Audio Routers: Bigger, Better, and in the Center of Things
That audio routers continue to grow more powerful with each generation is no longer news. What is news is that their status is evolving from peripheral to core platform in dense, complex, and high-I/O-count audio networks.
One reason for the router’s growth is the increasingly networked nature of broadcast-sports audio, which has to cover events on ever wider scales every year. The sprawling X Games franchise, for example, is a large part of what’s behind ESPN’s massive matrix at its Bristol, CT, HQ, where Stagetec’s Nexus routers host what the manufacturer estimates is a 20,000×20,000 I/O matrix.
Also, the sheer number of microphone and line-level inputs used for events continues to rise, with 5.1 the norm for sports and 7.1 waiting around the corner.
“Routers used to be implemented at the independent level. That is, you’d have separate routers for audio, for video, for control,” says Paul Greene, product manager for routing switchers at Harris Corp. “Now all that processing is moving to a single router platform.”
The use of audio embedded into the video signal has propelled this evolution, he says. The need to reconfigure embedded audio tracks as they are ingested into a facility — to conform to a plant’s track assignments or for language changes and other functions — has meant that routers can now serve as the entire frontend of a broadcast facility.
Greene points out that, with a relatively new frame-synch card on Harris’s Platinum router, users can re-embed audio to video before the signal reaches the crosspoints. “That used to be a process that involved several moves, and it’s now all done within the core of the router itself,” he says. “The great thing is that it’s also scalable: you can get that kind of functionality in routers of all sizes.”
The emergence of the router as the processing core for audio suggests it will rival or supplant the audio console as the hub of the broadcast-audio system. “In a single-room [studio] situation, the console is still the center of the action, for I/O and processing, but, as soon as you’re working in a multi-room, multi-location situation, the router becomes critical,” says Rusty Waite, president of Stagetec U.S., which makes both the Nexus routers and audio consoles.
He views the developing relationship between these two product categories as one where the console becomes a work-surface extension of the core router. “In an environment where you will routinely have to embed and de-embed 16 channels of audio for 80 separate video signals,” he asserts, “the router has to become the central processing engine.”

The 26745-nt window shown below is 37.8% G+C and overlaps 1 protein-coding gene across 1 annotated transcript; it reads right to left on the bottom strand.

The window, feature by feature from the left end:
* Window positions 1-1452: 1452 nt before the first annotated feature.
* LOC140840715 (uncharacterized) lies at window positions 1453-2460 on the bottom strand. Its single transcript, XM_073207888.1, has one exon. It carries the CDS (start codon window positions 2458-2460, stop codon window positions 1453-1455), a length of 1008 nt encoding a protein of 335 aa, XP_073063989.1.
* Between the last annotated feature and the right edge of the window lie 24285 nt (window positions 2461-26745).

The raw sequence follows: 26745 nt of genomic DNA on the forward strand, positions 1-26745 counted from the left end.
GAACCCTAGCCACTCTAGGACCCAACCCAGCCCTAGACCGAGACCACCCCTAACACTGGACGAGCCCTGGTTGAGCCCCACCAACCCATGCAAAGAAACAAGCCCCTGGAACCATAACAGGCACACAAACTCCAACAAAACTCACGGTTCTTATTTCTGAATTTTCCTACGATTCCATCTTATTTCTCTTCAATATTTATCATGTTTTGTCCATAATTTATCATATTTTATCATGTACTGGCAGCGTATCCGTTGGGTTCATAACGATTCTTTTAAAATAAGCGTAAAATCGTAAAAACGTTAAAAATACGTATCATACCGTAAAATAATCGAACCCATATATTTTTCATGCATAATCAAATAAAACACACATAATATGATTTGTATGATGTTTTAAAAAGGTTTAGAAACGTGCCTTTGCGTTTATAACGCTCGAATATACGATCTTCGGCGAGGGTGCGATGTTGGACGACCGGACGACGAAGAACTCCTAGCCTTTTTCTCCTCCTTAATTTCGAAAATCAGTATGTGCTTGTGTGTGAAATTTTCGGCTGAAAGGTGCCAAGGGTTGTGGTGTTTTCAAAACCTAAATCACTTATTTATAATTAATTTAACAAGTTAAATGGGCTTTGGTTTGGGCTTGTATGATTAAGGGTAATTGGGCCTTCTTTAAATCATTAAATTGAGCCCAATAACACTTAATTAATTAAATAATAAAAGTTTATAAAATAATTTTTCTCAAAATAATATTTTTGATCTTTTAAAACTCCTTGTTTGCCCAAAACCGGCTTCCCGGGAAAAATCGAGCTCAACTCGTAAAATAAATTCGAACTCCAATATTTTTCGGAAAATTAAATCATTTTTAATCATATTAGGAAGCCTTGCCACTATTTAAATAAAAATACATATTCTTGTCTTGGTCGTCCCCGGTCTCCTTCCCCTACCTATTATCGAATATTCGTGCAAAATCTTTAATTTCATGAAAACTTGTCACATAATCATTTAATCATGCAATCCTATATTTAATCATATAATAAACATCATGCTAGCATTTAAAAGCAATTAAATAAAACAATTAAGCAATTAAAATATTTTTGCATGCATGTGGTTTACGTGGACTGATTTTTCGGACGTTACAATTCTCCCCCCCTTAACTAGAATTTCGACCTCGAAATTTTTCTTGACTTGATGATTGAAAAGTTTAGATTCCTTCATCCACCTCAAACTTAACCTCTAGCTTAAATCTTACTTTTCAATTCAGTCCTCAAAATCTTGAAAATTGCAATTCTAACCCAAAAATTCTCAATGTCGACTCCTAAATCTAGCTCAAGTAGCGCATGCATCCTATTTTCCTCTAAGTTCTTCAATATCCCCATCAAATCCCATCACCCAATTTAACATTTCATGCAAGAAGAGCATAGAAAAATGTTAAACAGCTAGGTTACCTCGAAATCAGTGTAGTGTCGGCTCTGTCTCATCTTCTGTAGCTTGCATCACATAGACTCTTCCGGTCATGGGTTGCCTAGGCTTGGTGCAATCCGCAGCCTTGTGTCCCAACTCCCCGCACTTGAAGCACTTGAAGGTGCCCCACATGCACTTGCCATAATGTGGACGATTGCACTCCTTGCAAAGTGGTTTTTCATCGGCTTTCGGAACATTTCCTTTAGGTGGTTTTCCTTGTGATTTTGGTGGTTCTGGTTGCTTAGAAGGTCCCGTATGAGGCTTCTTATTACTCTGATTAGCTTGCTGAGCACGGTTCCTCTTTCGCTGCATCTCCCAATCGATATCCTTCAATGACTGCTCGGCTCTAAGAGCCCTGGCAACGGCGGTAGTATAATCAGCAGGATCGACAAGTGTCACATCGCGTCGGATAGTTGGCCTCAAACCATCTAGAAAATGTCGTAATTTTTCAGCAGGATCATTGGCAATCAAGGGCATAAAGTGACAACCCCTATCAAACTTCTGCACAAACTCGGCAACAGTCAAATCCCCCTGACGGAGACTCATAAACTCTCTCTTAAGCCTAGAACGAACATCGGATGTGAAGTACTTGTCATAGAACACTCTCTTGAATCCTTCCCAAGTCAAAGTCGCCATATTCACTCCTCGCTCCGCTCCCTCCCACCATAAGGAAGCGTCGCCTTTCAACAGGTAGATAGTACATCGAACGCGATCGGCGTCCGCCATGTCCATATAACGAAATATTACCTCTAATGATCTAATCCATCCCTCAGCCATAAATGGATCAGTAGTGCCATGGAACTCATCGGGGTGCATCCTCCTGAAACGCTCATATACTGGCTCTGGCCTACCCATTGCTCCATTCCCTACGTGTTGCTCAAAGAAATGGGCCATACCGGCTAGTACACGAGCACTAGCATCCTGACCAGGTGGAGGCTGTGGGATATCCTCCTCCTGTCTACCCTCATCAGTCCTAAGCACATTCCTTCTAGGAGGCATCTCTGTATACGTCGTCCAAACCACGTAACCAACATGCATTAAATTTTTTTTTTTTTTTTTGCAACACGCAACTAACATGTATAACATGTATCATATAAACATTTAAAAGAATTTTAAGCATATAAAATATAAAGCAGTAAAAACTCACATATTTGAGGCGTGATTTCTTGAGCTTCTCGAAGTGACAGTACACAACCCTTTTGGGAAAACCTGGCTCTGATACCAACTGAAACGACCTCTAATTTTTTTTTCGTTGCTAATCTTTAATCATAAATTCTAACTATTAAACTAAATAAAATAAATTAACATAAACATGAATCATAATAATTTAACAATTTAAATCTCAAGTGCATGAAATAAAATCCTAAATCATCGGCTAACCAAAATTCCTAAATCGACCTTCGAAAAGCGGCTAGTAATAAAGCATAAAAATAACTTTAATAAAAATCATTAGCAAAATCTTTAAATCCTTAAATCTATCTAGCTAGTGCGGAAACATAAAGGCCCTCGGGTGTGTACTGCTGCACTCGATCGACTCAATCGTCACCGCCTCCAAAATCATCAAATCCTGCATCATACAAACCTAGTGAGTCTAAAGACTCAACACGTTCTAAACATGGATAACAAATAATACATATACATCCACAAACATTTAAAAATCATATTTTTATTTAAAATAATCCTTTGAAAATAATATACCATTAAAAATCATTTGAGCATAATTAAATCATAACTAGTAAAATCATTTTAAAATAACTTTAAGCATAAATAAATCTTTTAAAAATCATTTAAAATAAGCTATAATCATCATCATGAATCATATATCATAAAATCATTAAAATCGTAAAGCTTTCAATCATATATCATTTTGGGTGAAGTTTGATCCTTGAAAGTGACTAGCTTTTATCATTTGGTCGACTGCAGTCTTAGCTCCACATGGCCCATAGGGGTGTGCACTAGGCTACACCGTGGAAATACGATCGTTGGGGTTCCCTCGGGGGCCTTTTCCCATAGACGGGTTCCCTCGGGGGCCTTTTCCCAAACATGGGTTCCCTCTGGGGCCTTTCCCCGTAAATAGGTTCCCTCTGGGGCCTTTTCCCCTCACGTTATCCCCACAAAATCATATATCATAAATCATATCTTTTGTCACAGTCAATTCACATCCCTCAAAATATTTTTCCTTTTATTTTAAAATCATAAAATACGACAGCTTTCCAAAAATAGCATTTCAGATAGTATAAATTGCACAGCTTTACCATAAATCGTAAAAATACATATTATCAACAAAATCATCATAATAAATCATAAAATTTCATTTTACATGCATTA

Herbert Lemcke, president of Lawo North America, which also makes both types of products, doesn’t disagree that the router and console have become more integrated but says that it has been headed in that direction for a while, a consequence of ever larger I/O needs that consoles alone could not handle.
“In a way,” he explains, “the router is a subset of the console: the hardware between the router and the console is identical, and the software is closely related.” Increasingly, he adds, consoles and routers are sold as packages.
Underscoring this heightened status, the router is taking on functionality that used to be assigned to consoles or other key control-room platforms. For instance, new this year at the NAB Show, Stagetec added a loudness meter to the Nexus; last year, Harris added a multiviewer to its Platinum router.
Keith Bond, VP of product management at PESA Switching Systems, believes that AV routers is a rapidly matured category that will increasingly rely on features for product differentiation. He points out that PESA’s Cheetah DRS Series distributed router uses high-speed multiplexing technology for signal distribution rather than a crosspoint matrix array. Each 1RU I/O frame provides 128 signal ports, with interconnections made using Cat 5E cable and standard RJ-45 connectors.
“I think we’ll start seeing some [AV] routers begin to look more like data routers, where they become essentially a network appliance,” he suggests. “But synching audio and video through a data router is a tricky thing.”
Lawo’s Herbert Lemcke agrees that the IT paradigm will be increasingly familiar to audio-router users. Already, the company’s redundancy architecture echoes what is seen in large data router installations: proprietary dual self-healing star (DSHS) configuration is an improved dual-star architecture in which a single-point failure in the I/O frames will not cause a complete core takeover.
Integration of new digital audio formats will also be key to router evolution. “Audio-over-IP is going to be very important moving forward,” says Lemcke.
Basics Still Important
But the basic trends of router application also continue to be compelling. “Power, size, and weight” are the fundamentals of router applications in trucks, says Steve Dupaix, director of product management for routers and signal management at Grass Valley. The fact that all three continue moving in the right direction — up, down and less, respectively — means that the ability to embed/de-embed audio with video within the router itself can be brought to the truck level win the form of smaller, lighter routers.
“A lot of companies are now using MADI [transport] for that,” he explains. “Our Apex router, for instance, takes a loop-in/loop-out approach that uses additional outputs to take video signals out for [external] processing, then send them back in for embedding with audio again,” all within the remote-truck environment. “Anything that lets you pull racks of equipment out of the truck is a good thing for sports broadcasting